Silverstone to host two F1 races in August

Ruben Hill
July 7, 2020

After 10 race cancellations, the sport has settled on its plan for eight meetings, all behind closed doors.

The circuit should have vroomed into life in March at the Australian Grand Prix.

The curtailed Formula One season will start with two races behind closed doors in Austria on July 5 and July 12 followed by six other grands prix in Europe, the organisers said on Tuesday. After a short break, two back-to-back races will be held at Silverstone. Other races confirmed are the Spanish Grand Prix in Barcelona and Belgian Grand Prix, with the Italian Grand Prix at Monza being the last confirmed event on 6 September. Only the British GP will be shown on free-to-air TV in the United Kingdom, on Channel 4. It is expected that 15-18 races will take place before the season is completed in December.

Explaining the reasoning behind F1's decision, Silverstone managing director Stuart Pringle told Sky Sports: "For Formula 1, it's been an incredibly hard task to try and work out where they can go on a timescale that's realistic". "Huge credit to F1, it's been an incredibly hard task to try and work out where they can go on a timescale that is realistic", he said.

"But also to the government that has been hugely supportive about getting sport back underway, the importance to the British public at this time has been fully appreciated, and also the importance to business, to industry". Following the British Grand Prix, the second race at the Northamptonshire track will be called the Formula 1 70th Anniversary Grand Prix.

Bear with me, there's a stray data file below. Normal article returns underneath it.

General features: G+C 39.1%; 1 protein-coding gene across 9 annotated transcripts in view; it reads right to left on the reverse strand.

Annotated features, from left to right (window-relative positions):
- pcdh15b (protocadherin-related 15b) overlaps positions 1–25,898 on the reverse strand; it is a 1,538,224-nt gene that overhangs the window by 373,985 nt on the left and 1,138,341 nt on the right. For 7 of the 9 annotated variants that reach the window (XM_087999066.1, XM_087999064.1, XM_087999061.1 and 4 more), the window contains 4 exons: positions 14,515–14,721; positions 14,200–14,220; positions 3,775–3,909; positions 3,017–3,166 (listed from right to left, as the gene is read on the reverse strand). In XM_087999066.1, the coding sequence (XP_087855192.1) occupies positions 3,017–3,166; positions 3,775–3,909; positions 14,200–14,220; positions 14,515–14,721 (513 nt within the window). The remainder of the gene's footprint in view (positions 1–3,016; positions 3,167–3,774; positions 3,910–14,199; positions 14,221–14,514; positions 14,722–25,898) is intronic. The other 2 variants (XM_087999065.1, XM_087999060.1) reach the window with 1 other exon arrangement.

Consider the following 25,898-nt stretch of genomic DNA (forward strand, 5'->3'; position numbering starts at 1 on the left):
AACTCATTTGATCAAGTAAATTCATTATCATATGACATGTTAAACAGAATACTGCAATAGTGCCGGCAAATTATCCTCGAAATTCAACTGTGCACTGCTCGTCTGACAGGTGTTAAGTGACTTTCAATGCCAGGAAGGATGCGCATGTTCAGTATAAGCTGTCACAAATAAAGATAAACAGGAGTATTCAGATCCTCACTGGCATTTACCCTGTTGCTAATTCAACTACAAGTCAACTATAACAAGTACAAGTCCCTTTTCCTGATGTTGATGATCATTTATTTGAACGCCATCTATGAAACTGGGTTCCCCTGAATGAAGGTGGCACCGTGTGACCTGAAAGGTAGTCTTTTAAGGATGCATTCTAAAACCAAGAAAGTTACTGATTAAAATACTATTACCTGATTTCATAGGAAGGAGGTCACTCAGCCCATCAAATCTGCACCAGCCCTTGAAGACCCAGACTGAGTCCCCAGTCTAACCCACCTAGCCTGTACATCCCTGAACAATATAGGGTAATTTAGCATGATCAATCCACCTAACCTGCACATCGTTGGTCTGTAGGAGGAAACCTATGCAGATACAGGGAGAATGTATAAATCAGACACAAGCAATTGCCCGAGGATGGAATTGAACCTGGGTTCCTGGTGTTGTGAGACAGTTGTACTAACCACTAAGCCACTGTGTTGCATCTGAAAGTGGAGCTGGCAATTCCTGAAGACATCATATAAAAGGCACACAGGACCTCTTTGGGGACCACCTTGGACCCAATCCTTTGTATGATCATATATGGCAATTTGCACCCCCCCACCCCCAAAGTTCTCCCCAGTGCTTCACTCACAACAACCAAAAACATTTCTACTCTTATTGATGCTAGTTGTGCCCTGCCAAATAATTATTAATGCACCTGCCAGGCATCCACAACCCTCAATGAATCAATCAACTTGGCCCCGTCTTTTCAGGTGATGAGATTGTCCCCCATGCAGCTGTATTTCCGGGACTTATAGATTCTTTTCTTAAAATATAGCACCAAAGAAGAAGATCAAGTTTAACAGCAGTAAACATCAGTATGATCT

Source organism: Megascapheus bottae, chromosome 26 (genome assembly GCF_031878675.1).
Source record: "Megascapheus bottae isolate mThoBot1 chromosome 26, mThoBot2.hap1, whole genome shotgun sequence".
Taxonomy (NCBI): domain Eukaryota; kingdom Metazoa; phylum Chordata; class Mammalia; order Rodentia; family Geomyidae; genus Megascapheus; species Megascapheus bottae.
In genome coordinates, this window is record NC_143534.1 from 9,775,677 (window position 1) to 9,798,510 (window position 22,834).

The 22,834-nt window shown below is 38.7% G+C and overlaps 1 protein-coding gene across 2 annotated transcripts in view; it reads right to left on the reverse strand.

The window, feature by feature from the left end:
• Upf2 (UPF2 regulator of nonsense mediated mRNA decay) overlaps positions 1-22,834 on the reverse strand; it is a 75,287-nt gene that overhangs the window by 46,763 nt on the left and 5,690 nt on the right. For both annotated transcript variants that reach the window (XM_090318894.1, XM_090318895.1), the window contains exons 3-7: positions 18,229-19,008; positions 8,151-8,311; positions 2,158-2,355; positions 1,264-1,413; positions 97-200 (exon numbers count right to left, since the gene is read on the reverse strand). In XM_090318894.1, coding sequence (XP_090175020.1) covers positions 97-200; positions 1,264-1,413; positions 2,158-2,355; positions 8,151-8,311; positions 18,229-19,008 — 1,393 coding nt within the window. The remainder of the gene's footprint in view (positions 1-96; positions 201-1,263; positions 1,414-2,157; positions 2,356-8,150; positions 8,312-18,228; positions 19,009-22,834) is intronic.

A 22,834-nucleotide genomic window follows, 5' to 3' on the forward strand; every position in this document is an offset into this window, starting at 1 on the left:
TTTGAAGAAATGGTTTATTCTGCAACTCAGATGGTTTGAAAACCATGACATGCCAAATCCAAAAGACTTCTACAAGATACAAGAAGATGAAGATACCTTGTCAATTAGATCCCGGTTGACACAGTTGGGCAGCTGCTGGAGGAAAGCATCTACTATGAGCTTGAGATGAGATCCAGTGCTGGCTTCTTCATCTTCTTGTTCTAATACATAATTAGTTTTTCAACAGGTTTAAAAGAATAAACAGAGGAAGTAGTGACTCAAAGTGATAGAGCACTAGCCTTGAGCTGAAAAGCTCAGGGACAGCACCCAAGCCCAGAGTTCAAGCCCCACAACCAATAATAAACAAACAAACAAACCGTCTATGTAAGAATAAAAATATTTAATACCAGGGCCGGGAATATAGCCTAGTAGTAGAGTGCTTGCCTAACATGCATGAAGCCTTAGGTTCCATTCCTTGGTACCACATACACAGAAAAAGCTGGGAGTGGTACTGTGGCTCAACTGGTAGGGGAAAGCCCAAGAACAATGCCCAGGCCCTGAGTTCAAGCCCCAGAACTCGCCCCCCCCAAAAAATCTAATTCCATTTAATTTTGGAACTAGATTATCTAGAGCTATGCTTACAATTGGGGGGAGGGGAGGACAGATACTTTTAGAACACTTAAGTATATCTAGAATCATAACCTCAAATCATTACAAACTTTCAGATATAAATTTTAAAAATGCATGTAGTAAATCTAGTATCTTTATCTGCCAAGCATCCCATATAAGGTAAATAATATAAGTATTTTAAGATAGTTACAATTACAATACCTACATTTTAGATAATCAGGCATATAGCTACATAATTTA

But Carey told the F1 website: "The array of "what ifs" are too wide to play out every one of them, but a team not being able to race wouldn't cancel the race". Austria has never hosted the opening round of a season.

Eight races is the minimum number required to determine a world champion under the sport's regulations, but F1's owners Liberty Media hope the European calendar is just the beginning as it looks to announce further races in Asia and the Americas, with the goal of staging up to 18 grands prix this year.

"As stated previously we now expect the opening races to be closed events but hope fans will be able to join our events again when it is safe to do so".

"We are pleased to be able to set out our opening eight-race calendar today and look forward to publishing our full calendar in the coming weeks", Formula One chairman Chase Carey said.

Chase Carey, the F1 chief executive, added: "While we expect the season to commence without fans we hope that over the coming months the situation will allow us to welcome them back".

Haas driver Romain Grosjean said: "We're going to go racing". "We encourage teams to have procedures in place to quarantine them at a hotel and to replace that individual ... If a driver has an infection, [the teams have] reserve drivers available".

Carey's remarks echo previous similar statements made by Jean Todt, the president of governing body the FIA, and the FIA's chief medical officer Professor Gerard Saillant.

The last driver to fill in for a team during a season was Sky F1's Paul Di Resta, who replaced the sick Felipe Massa at the 2016 Hungarian GP for Williams.

Other reports by Click Lancashire

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